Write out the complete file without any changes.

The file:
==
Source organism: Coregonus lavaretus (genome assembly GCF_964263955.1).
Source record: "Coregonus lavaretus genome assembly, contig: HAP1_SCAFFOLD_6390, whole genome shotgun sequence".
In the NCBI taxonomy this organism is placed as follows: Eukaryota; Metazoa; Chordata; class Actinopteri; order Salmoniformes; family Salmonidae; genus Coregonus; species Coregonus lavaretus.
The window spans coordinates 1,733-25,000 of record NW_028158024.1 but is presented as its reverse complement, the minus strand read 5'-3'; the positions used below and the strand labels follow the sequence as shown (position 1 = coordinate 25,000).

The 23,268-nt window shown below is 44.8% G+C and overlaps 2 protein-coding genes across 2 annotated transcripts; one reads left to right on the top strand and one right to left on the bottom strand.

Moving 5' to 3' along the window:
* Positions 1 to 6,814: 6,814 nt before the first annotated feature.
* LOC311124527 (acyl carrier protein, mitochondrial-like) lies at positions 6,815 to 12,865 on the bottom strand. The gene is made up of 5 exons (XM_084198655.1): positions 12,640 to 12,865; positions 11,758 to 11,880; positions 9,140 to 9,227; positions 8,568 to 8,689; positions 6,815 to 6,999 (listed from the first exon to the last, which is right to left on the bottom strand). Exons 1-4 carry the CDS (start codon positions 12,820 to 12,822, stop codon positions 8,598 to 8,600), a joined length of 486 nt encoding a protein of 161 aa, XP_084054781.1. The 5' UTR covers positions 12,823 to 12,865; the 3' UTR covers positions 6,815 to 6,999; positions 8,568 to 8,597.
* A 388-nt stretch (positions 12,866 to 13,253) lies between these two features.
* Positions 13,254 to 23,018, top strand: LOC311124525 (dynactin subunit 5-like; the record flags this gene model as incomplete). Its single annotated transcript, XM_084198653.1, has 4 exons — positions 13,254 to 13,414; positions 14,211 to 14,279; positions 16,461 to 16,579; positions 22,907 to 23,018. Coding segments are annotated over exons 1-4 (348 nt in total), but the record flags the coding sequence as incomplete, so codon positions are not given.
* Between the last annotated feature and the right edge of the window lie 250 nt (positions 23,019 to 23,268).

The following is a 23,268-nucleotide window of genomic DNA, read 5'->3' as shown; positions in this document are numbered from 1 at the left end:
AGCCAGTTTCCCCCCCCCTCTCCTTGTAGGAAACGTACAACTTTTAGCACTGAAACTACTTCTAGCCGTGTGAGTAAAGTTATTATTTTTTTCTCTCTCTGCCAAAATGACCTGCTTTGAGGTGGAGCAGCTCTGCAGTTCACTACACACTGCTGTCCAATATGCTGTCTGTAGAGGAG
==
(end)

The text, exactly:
Source organism: Coregonus lavaretus (genome assembly GCF_964263955.1).
Source record: "Coregonus lavaretus genome assembly, contig: HAP1_SCAFFOLD_6390, whole genome shotgun sequence".
In the NCBI taxonomy this organism is placed as follows: Eukaryota; Metazoa; Chordata; class Actinopteri; order Salmoniformes; family Salmonidae; genus Coregonus; species Coregonus lavaretus.
The window spans coordinates 1,733-25,000 of record NW_028158024.1 but is presented as its reverse complement, the minus strand read 5'-3'; the positions used below and the strand labels follow the sequence as shown (position 1 = coordinate 25,000).

The 23,268-nt window shown below is 44.8% G+C and overlaps 2 protein-coding genes across 2 annotated transcripts; one reads left to right on the top strand and one right to left on the bottom strand.

Moving 5' to 3' along the window:
* Positions 1 to 6,814: 6,814 nt before the first annotated feature.
* LOC311124527 (acyl carrier protein, mitochondrial-like) lies at positions 6,815 to 12,865 on the bottom strand. The gene is made up of 5 exons (XM_084198655.1): positions 12,640 to 12,865; positions 11,758 to 11,880; positions 9,140 to 9,227; positions 8,568 to 8,689; positions 6,815 to 6,999 (listed from the first exon to the last, which is right to left on the bottom strand). Exons 1-4 carry the CDS (start codon positions 12,820 to 12,822, stop codon positions 8,598 to 8,600), a joined length of 486 nt encoding a protein of 161 aa, XP_084054781.1. The 5' UTR covers positions 12,823 to 12,865; the 3' UTR covers positions 6,815 to 6,999; positions 8,568 to 8,597.
* A 388-nt stretch (positions 12,866 to 13,253) lies between these two features.
* Positions 13,254 to 23,018, top strand: LOC311124525 (dynactin subunit 5-like; the record flags this gene model as incomplete). Its single annotated transcript, XM_084198653.1, has 4 exons — positions 13,254 to 13,414; positions 14,211 to 14,279; positions 16,461 to 16,579; positions 22,907 to 23,018. Coding segments are annotated over exons 1-4 (348 nt in total), but the record flags the coding sequence as incomplete, so codon positions are not given.
* Between the last annotated feature and the right edge of the window lie 250 nt (positions 23,019 to 23,268).

The following is a 23,268-nucleotide window of genomic DNA, read 5'->3' as shown; positions in this document are numbered from 1 at the left end:
AGCCAGTTTCCCCCCCCCTCTCCTTGTAGGAAACGTACAACTTTTAGCACTGAAACTACTTCTAGCCGTGTGAGTAAAGTTATTATTTTTTTCTCTCTCTGCCAAAATGACCTGCTTTGAGGTGGAGCAGCTCTGCAGTTCACTACACACTGCTGTCCAATATGCTGTCTGTAGAGGAG